Initially, I believed that there was little in common between the two men. True, they were both poets and writers, but one had lived a monastic life for more than twenty-five years and died at a relatively young age, while the other had described himself as an anarchist and an international gadfly who lived to be more than a hundred. Ferlinghetti delighted in intentionally provoking the establishment by criticizing and challenging nearly every existing convention in America. By contrast, Merton always endeavored to obey the dictates of his Trappist superiors and strove to adhere to orthodox Catholic doctrine as strictly as he could. As I became more involved in my research, I came to understand that these outward differences belied underlying similarities.
Ferlinghetti first heard of Thomas Merton when the monk’s book, The Seven Storey Mountain, became an unexpected best seller late in 1948. When the book first came out, no one, except maybe his editor, Robert Giroux, expected it to stay on the best sellers list for years, sell more than a million copies, and be proclaimed as one of the greatest books of the century. Who would imagine that an autobiography of a thirty-one-year-old, cloistered Trappist monk could have any impact on the world? Surprisingly, at that same time in the late forties, Lawrence recalled that he was reading St. Augustine, Thomas Aquinas, and a lot of Catholic literature. He had just returned to America from France, where on one occasion he had visited the Benedictines at the Solesmes Abbey and had become particularly interested in Trappist discipline and their way of life. “[Merton] was probably the first modern Catholic writer that I had ever read… I identified with him quite strongly,” Lawrence told film-maker Paul Wilkes in an interview.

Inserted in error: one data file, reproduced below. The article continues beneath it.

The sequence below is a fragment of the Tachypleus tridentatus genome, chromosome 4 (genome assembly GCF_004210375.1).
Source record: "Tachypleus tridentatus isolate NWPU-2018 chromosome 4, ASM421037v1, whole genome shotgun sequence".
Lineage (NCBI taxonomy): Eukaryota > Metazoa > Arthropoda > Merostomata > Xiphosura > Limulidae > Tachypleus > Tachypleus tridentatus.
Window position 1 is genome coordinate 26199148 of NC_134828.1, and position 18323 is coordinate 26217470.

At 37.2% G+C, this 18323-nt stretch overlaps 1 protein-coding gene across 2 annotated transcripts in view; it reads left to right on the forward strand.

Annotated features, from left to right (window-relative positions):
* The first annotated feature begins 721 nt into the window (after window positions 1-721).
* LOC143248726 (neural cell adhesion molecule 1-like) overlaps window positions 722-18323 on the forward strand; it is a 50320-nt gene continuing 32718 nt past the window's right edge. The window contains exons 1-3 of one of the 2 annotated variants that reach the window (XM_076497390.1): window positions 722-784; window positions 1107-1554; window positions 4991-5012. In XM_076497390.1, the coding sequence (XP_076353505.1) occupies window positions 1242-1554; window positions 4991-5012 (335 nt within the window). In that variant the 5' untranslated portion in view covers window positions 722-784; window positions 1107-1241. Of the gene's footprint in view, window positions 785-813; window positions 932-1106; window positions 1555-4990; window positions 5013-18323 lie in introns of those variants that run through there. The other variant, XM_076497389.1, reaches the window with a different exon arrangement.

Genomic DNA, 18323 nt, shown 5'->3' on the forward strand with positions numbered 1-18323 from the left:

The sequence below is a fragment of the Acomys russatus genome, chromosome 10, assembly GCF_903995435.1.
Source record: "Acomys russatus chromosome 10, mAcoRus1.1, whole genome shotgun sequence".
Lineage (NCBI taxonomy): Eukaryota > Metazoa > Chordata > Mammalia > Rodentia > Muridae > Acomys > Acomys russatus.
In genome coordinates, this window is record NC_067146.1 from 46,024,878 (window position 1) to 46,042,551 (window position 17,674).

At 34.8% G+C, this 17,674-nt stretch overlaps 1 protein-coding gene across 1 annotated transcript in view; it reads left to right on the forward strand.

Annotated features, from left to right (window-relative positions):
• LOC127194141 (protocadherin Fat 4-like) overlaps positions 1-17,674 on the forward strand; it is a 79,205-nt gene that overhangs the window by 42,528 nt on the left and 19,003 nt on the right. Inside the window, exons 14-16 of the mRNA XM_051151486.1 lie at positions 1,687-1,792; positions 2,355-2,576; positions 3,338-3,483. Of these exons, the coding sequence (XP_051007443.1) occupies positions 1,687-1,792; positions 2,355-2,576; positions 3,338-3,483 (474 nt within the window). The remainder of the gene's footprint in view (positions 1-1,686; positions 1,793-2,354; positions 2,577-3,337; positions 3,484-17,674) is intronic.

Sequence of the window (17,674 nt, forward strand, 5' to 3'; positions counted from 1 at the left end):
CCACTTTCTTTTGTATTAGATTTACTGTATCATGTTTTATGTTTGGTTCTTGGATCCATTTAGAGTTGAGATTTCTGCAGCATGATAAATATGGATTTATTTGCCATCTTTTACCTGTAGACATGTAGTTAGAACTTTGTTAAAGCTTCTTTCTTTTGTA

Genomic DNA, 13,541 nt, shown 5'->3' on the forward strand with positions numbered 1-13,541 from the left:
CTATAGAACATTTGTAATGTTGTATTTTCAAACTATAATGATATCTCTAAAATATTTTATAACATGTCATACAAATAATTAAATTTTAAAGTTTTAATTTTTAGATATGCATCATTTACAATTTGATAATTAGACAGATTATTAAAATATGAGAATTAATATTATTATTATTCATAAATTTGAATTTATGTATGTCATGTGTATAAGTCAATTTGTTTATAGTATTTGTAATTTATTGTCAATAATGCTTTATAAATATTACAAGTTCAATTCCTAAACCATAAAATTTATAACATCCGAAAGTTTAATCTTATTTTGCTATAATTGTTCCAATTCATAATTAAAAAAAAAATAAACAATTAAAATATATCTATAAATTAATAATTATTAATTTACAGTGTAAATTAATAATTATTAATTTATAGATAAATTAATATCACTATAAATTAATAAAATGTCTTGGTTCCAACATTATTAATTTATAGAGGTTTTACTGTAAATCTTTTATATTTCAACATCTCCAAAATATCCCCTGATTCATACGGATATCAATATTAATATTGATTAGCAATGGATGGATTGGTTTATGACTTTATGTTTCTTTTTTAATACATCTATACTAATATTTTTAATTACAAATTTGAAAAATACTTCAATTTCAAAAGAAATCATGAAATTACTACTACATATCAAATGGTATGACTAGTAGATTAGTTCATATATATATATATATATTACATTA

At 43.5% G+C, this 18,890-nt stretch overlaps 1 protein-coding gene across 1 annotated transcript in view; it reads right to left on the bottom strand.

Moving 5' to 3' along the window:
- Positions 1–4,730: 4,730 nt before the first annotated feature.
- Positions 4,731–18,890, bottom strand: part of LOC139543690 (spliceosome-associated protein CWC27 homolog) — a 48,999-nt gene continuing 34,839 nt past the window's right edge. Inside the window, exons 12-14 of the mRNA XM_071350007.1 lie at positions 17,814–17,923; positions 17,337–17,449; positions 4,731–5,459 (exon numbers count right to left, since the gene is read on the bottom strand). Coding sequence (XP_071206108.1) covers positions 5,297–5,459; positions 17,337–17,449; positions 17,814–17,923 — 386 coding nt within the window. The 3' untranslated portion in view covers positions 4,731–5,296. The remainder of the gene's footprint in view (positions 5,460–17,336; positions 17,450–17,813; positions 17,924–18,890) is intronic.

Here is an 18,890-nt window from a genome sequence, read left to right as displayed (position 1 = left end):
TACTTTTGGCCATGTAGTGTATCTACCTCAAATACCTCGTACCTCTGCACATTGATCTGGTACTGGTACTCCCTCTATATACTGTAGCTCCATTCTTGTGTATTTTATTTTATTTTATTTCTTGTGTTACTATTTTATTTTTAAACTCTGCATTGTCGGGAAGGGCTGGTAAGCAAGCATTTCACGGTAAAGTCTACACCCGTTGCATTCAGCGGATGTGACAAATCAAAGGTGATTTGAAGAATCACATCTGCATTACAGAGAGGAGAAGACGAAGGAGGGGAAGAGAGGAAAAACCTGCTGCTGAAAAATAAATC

Both Merton and Ferlinghetti had roots deep in France. Thomas Merton had been born there in 1915, making him just a few years older than Lawrence. Although Lawrence had been born in Yonkers in 1919, he had been taken to France as a baby and raised there by his aunt. He learned to speak French before English, one of many things the two writers had in common. Ferlinghetti’s father died before Lawrence was born and his mother was committed to a sanitarium shortly after his birth. Merton’s mother died when he was six years old and his father passed away in 1931, just before Thomas’ sixteenth birthday. As a result, both boys had been essentially orphaned and were shuffled from place to place, each growing up with no real sense of security or roots. In the introduction to Thomas Merton and James Laughlin: Selected Letters, editor David D. Cooper points out that as a boy Merton was a ward and an “object of charitable concern.” Those same words could easily describe Ferlinghetti. After returning to the United States as a young boy, Lawrence was abandoned by his aunt on the doorstep of a wealthy family who raised him as a charity case. While growing up, both boys had their share of run-ins. A friend recently reported that his mother had known Merton in college and was quick to mention that “he was no saint.” Ferlinghetti was no saint either, and one of his favorite stories was that he had been arrested for shoplifting the same week he was made an Eagle Scout.